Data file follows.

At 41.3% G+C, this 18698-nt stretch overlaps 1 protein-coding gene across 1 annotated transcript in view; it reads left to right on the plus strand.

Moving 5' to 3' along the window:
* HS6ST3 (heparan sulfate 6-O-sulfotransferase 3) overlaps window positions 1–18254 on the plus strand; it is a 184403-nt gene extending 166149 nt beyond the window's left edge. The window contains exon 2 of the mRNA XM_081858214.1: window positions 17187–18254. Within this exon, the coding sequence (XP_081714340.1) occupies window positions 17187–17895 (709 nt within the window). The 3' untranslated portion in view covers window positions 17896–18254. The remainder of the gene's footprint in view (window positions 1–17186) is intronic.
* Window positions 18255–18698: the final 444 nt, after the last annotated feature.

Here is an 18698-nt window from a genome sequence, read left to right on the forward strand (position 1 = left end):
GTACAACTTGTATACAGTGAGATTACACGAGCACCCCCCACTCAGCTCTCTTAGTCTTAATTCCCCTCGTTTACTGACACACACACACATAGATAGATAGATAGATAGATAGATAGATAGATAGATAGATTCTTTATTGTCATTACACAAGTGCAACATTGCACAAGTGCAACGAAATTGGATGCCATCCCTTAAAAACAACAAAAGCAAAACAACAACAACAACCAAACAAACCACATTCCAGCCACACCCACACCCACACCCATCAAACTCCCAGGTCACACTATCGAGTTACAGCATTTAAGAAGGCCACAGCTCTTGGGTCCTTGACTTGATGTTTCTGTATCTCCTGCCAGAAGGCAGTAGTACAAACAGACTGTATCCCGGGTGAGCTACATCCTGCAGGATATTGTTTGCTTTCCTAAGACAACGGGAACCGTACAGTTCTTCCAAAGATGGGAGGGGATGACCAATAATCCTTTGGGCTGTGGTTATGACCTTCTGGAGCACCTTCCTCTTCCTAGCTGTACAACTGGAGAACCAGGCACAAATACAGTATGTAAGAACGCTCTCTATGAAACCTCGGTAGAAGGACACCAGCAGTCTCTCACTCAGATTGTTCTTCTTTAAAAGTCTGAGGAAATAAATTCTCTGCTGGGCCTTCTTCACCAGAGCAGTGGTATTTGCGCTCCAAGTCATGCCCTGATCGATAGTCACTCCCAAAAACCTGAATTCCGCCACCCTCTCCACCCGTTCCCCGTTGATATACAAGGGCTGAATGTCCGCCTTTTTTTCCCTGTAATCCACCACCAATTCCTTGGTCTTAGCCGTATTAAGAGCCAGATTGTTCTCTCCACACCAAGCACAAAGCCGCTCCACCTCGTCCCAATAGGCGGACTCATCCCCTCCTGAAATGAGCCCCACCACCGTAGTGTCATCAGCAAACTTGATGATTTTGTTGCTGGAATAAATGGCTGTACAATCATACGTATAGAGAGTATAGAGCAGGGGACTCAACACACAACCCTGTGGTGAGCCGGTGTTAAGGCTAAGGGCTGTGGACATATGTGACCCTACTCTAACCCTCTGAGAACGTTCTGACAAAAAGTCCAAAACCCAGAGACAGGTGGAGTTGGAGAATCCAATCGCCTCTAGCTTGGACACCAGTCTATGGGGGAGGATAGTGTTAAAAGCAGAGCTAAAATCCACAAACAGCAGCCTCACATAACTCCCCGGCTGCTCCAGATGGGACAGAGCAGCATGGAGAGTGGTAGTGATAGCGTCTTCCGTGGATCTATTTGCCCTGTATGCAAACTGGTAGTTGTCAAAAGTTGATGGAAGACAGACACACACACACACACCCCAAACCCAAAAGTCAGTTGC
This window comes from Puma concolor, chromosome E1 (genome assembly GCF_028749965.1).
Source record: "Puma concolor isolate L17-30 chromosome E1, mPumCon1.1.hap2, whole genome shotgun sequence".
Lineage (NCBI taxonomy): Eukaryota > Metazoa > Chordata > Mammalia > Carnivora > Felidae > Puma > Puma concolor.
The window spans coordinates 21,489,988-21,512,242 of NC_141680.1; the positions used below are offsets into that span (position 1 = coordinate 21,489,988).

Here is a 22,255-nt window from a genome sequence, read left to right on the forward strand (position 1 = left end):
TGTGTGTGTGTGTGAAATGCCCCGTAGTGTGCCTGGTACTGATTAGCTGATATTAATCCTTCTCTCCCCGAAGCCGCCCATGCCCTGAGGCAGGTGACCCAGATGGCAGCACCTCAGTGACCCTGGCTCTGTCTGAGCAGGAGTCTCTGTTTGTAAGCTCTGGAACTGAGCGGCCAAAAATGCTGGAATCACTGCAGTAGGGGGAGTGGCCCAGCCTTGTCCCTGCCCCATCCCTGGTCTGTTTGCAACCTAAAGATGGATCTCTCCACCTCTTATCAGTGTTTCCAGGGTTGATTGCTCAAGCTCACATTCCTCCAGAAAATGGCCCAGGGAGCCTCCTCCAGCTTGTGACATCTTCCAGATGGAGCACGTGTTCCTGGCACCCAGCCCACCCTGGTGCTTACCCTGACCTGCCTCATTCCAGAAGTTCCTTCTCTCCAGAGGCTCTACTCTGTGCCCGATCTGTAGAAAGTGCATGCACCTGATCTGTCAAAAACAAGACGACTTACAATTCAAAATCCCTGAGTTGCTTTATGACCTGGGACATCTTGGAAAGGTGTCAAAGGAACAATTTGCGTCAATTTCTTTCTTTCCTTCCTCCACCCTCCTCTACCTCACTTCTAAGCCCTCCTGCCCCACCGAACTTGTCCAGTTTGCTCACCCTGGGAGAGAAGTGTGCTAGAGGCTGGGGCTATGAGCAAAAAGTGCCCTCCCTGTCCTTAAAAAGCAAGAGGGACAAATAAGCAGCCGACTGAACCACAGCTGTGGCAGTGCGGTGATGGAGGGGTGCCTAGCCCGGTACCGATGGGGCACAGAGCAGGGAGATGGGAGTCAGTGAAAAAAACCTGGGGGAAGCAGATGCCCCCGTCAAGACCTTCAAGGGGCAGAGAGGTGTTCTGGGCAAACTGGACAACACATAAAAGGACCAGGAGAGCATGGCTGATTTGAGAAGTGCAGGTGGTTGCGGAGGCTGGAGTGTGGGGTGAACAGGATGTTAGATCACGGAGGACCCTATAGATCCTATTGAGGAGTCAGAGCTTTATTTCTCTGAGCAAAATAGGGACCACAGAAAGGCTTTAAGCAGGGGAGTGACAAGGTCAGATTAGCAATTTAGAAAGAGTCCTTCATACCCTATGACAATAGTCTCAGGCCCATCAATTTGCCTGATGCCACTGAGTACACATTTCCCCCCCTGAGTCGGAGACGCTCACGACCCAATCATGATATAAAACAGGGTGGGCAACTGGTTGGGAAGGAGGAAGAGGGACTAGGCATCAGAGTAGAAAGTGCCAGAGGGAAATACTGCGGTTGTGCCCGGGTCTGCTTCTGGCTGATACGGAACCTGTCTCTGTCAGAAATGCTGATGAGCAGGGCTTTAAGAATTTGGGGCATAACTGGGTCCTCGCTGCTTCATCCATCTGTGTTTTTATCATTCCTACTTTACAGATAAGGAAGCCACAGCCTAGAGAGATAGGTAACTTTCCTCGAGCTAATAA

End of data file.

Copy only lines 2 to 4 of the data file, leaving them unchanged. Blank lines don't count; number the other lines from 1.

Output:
Moving 5' to 3' along the window:
* HS6ST3 (heparan sulfate 6-O-sulfotransferase 3) overlaps window positions 1–18254 on the plus strand; it is a 184403-nt gene extending 166149 nt beyond the window's left edge. The window contains exon 2 of the mRNA XM_081858214.1: window positions 17187–18254. Within this exon, the coding sequence (XP_081714340.1) occupies window positions 17187–17895 (709 nt within the window). The 3' untranslated portion in view covers window positions 17896–18254. The remainder of the gene's footprint in view (window positions 1–17186) is intronic.
* Window positions 18255–18698: the final 444 nt, after the last annotated feature.